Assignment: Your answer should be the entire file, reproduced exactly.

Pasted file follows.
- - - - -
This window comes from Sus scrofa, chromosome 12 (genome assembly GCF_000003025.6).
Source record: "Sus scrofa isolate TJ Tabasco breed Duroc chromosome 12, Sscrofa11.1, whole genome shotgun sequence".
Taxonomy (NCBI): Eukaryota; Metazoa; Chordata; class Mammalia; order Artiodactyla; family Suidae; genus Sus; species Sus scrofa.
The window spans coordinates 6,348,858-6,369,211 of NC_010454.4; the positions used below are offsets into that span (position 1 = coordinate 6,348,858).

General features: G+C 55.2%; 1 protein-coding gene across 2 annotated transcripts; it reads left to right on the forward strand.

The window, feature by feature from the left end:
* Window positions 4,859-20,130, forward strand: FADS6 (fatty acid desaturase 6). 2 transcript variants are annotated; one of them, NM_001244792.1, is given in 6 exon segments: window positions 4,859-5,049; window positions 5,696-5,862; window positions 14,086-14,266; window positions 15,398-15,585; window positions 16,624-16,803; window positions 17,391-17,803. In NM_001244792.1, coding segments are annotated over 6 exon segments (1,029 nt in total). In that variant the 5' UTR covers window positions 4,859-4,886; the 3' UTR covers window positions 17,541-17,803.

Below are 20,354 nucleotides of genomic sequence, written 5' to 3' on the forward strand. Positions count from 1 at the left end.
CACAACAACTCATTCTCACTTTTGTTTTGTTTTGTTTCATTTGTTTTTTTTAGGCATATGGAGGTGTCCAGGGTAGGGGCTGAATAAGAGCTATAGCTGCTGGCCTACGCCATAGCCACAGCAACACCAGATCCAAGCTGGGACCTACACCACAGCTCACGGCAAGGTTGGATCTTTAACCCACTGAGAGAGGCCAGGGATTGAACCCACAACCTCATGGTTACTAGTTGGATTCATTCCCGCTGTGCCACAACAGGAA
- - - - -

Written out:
This window comes from Sus scrofa, chromosome 12 (genome assembly GCF_000003025.6).
Source record: "Sus scrofa isolate TJ Tabasco breed Duroc chromosome 12, Sscrofa11.1, whole genome shotgun sequence".
Taxonomy (NCBI): Eukaryota; Metazoa; Chordata; class Mammalia; order Artiodactyla; family Suidae; genus Sus; species Sus scrofa.
The window spans coordinates 6,348,858-6,369,211 of NC_010454.4; the positions used below are offsets into that span (position 1 = coordinate 6,348,858).

General features: G+C 55.2%; 1 protein-coding gene across 2 annotated transcripts; it reads left to right on the forward strand.

The window, feature by feature from the left end:
* Window positions 4,859-20,130, forward strand: FADS6 (fatty acid desaturase 6). 2 transcript variants are annotated; one of them, NM_001244792.1, is given in 6 exon segments: window positions 4,859-5,049; window positions 5,696-5,862; window positions 14,086-14,266; window positions 15,398-15,585; window positions 16,624-16,803; window positions 17,391-17,803. In NM_001244792.1, coding segments are annotated over 6 exon segments (1,029 nt in total). In that variant the 5' UTR covers window positions 4,859-4,886; the 3' UTR covers window positions 17,541-17,803.

Below are 20,354 nucleotides of genomic sequence, written 5' to 3' on the forward strand. Positions count from 1 at the left end.
CACAACAACTCATTCTCACTTTTGTTTTGTTTTGTTTCATTTGTTTTTTTTAGGCATATGGAGGTGTCCAGGGTAGGGGCTGAATAAGAGCTATAGCTGCTGGCCTACGCCATAGCCACAGCAACACCAGATCCAAGCTGGGACCTACACCACAGCTCACGGCAAGGTTGGATCTTTAACCCACTGAGAGAGGCCAGGGATTGAACCCACAACCTCATGGTTACTAGTTGGATTCATTCCCGCTGTGCCACAACAGGAA